Crane says the knowledge she might someday inherit had no influence on her. "I never viewed it as somehow owed to me, nor was there any guarantee I'd receive anything. I told my dad he ought to go through as much of his money as he could while he was still alive — he ought to enjoy it." In the end, she and her siblings wound up receiving about $150,000 each.
AgeWave's Baxter notes that while such amounts have the power to make the recipient's life a little nicer, they're not game-changing. "No panacea," calls them. Typically they won't be big enough to fund retirement or offer permanent financial security.
What might boomers do with their found money? Baxter thinks that while the generation so far has tended to spend money on trappings of the good life (whether they could afford them or not), it may behave differently in future. "I think we're moving into a time when boomers will be spending less on things and more on experiences. They're showing more appreciation for the importance of family and of relationships. I think in future years we'll see them spending, say, on vacations with their adult kids or with their grandchildren. "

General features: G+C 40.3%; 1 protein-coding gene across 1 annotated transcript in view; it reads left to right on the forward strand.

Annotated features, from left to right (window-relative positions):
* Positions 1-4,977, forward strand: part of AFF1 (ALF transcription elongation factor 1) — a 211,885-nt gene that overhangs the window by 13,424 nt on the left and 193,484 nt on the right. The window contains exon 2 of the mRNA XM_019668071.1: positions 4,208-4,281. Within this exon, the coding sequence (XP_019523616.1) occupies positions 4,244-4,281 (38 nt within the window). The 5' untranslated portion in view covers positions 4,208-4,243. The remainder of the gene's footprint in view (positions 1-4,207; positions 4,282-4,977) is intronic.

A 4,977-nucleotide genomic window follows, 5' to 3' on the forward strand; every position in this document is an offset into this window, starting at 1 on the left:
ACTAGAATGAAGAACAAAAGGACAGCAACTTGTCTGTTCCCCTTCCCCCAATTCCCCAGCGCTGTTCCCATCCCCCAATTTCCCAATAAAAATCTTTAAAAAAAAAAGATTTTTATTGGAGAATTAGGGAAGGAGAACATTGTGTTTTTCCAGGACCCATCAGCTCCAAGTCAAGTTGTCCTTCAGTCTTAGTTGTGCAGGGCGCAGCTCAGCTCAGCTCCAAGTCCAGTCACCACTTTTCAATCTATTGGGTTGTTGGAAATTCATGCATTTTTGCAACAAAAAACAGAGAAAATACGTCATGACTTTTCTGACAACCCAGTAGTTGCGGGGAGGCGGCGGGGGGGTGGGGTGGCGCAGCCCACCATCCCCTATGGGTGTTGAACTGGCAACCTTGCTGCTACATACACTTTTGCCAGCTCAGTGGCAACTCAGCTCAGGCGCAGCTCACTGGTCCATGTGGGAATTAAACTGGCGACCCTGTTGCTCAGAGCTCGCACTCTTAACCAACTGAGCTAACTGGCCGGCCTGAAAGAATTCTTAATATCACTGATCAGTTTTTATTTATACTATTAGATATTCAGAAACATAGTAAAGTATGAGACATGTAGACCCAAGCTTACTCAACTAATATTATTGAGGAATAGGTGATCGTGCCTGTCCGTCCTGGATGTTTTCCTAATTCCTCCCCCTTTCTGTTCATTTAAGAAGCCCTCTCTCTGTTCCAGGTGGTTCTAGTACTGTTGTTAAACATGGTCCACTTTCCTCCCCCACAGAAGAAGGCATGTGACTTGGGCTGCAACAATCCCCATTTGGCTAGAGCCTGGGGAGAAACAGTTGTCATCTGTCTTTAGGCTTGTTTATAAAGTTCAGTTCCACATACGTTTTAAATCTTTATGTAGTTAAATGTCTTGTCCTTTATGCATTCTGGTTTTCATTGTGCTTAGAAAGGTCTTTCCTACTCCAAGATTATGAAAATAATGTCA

Still, the money has allowed him to take time off, travel, buy art and generally "to fluff up the house." It's also made it possible for Leonard, a San Francisco real estate agent, to flirt with a new career: doing voice-over work. "What it does is this: you have options. That's what it gives you, and that's very nice."
Mary Crane eventually used her inheritance to make the down-payment on a small co-op apartment, which she treasures as her nest. Could she have afforded it without her inheritance? Yes, but getting the inheritance certainly helped.
Her comfy little home, she says, is a constant reminder of her parents. "At least once a month, at some moment when I'm most enjoying it, I thank mom and dad."